An Imagined Interview With the New New York State Education Commissioner

06/01/2015 04:03 pm ET | Updated Jun 01, 2016

The New York State Board of Regents, the governing body for the state's schools, voted unanimously to appoint MaryEllen Elia as state education commissioner. This has to be an imagined interview. There were no open meetings with candidates where they were required to lay out their views about educational issues to the public. The winning candidate and her sponsors did not explain what they hoped she would achieve before she was anointed. New Yorkers can only assume Elia was selected because she will implement the Cuomo (Governor) and Tisch (Regent Chancellor) agenda which includes the incessant testing of students, evaluating teachers based on student test scores, a tax cap that prevents school districts from raising needed funds, and an all-out legislative push for tax credits for "donations" to private and religious schools.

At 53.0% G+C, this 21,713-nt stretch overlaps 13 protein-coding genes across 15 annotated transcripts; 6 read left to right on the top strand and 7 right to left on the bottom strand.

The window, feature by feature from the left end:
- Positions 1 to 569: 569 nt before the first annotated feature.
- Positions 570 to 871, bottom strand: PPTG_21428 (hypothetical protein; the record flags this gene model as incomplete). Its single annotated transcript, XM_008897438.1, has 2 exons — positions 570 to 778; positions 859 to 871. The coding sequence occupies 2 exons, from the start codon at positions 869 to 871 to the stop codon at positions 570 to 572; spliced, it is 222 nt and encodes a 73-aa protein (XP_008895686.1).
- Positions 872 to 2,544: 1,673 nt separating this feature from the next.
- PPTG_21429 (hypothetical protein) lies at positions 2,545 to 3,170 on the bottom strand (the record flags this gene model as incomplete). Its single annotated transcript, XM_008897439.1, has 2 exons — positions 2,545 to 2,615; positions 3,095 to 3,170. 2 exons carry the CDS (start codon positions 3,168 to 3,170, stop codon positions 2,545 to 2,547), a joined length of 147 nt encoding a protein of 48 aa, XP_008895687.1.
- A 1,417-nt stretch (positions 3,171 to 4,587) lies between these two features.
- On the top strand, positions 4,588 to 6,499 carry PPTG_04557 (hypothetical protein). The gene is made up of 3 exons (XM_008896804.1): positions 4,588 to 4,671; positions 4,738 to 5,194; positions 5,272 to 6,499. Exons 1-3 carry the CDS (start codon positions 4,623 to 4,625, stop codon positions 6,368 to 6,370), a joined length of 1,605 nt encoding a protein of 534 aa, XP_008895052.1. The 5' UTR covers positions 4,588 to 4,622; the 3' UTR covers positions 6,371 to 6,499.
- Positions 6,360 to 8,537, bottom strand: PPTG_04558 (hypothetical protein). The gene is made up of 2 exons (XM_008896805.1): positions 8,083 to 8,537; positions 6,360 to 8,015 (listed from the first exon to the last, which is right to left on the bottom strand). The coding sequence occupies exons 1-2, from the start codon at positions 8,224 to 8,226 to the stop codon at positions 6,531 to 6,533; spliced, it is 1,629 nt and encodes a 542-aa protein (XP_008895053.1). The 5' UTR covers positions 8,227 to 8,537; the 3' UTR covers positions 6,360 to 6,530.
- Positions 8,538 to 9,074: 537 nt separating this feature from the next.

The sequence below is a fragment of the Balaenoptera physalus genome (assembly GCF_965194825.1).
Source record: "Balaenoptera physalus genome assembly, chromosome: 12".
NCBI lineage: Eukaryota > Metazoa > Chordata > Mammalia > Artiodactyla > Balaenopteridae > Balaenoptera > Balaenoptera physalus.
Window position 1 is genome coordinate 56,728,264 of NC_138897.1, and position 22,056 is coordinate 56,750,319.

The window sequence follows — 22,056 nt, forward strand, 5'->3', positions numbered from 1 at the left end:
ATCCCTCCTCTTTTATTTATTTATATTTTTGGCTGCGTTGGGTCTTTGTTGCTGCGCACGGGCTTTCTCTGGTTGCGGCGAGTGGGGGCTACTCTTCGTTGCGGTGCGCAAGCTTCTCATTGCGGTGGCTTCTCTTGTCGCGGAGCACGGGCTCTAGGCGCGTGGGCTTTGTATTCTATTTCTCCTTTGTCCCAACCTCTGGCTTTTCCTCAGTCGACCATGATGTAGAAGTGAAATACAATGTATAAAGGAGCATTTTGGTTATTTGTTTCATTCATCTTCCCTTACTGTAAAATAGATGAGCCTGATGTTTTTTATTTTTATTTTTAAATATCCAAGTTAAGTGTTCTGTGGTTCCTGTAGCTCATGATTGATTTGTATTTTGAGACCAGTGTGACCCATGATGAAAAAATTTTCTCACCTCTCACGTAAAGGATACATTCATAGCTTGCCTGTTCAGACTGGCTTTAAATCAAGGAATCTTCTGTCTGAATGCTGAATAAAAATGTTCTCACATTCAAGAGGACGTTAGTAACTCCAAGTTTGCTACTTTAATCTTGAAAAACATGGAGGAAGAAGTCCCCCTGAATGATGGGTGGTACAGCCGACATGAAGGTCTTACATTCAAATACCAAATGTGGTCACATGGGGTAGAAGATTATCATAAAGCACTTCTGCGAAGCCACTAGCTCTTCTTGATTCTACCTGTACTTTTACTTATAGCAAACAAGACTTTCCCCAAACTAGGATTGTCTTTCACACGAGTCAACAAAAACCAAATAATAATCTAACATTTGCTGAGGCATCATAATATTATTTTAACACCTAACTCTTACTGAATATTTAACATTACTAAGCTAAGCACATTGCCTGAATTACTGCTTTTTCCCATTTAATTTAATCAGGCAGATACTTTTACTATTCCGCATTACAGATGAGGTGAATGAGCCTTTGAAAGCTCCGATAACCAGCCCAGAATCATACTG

Elia is the former superintendent of schools in Hillsborough County, Florida, a district that includes the city of Tampa. Hillsborough County is the eighth largest district in the United States. She started her career as a social studies teacher in western New York near Buffalo, helped her district receive a multi-million dollar Gates Foundation grant to overhaul the district's teacher evaluation system, and was named the Florida district superintendent of the year for 2015, just before she was fired by the Hillsborough school district.